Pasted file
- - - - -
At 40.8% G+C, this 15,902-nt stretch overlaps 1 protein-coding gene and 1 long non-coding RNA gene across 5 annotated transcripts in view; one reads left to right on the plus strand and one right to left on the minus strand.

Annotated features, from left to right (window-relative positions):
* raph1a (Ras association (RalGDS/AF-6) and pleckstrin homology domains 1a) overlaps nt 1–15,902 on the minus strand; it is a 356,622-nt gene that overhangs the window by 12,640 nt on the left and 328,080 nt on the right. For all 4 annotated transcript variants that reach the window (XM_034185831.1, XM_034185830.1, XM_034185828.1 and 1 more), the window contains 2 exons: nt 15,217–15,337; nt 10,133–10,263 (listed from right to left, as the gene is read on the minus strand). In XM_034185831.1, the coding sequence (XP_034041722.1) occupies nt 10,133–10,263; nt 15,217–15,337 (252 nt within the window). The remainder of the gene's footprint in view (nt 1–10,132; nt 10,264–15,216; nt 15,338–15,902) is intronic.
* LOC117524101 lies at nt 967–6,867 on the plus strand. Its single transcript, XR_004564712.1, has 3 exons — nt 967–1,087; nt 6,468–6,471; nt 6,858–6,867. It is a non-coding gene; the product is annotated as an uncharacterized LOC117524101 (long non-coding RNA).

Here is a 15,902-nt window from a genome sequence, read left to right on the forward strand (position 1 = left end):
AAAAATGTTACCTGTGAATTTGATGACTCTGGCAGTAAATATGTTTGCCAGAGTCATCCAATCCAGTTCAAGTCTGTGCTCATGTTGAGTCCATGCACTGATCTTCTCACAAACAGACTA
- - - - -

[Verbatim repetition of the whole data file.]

At 40.8% G+C, this 15,902-nt stretch overlaps 1 protein-coding gene and 1 long non-coding RNA gene across 5 annotated transcripts in view; one reads left to right on the plus strand and one right to left on the minus strand.

Annotated features, from left to right (window-relative positions):
* raph1a (Ras association (RalGDS/AF-6) and pleckstrin homology domains 1a) overlaps nt 1–15,902 on the minus strand; it is a 356,622-nt gene that overhangs the window by 12,640 nt on the left and 328,080 nt on the right. For all 4 annotated transcript variants that reach the window (XM_034185831.1, XM_034185830.1, XM_034185828.1 and 1 more), the window contains 2 exons: nt 15,217–15,337; nt 10,133–10,263 (listed from right to left, as the gene is read on the minus strand). In XM_034185831.1, the coding sequence (XP_034041722.1) occupies nt 10,133–10,263; nt 15,217–15,337 (252 nt within the window). The remainder of the gene's footprint in view (nt 1–10,132; nt 10,264–15,216; nt 15,338–15,902) is intronic.
* LOC117524101 lies at nt 967–6,867 on the plus strand. Its single transcript, XR_004564712.1, has 3 exons — nt 967–1,087; nt 6,468–6,471; nt 6,858–6,867. It is a non-coding gene; the product is annotated as an uncharacterized LOC117524101 (long non-coding RNA).

Here is a 15,902-nt window from a genome sequence, read left to right on the forward strand (position 1 = left end):
AAAAATGTTACCTGTGAATTTGATGACTCTGGCAGTAAATATGTTTGCCAGAGTCATCCAATCCAGTTCAAGTCTGTGCTCATGTTGAGTCCATGCACTGATCTTCTCACAAACAGACTA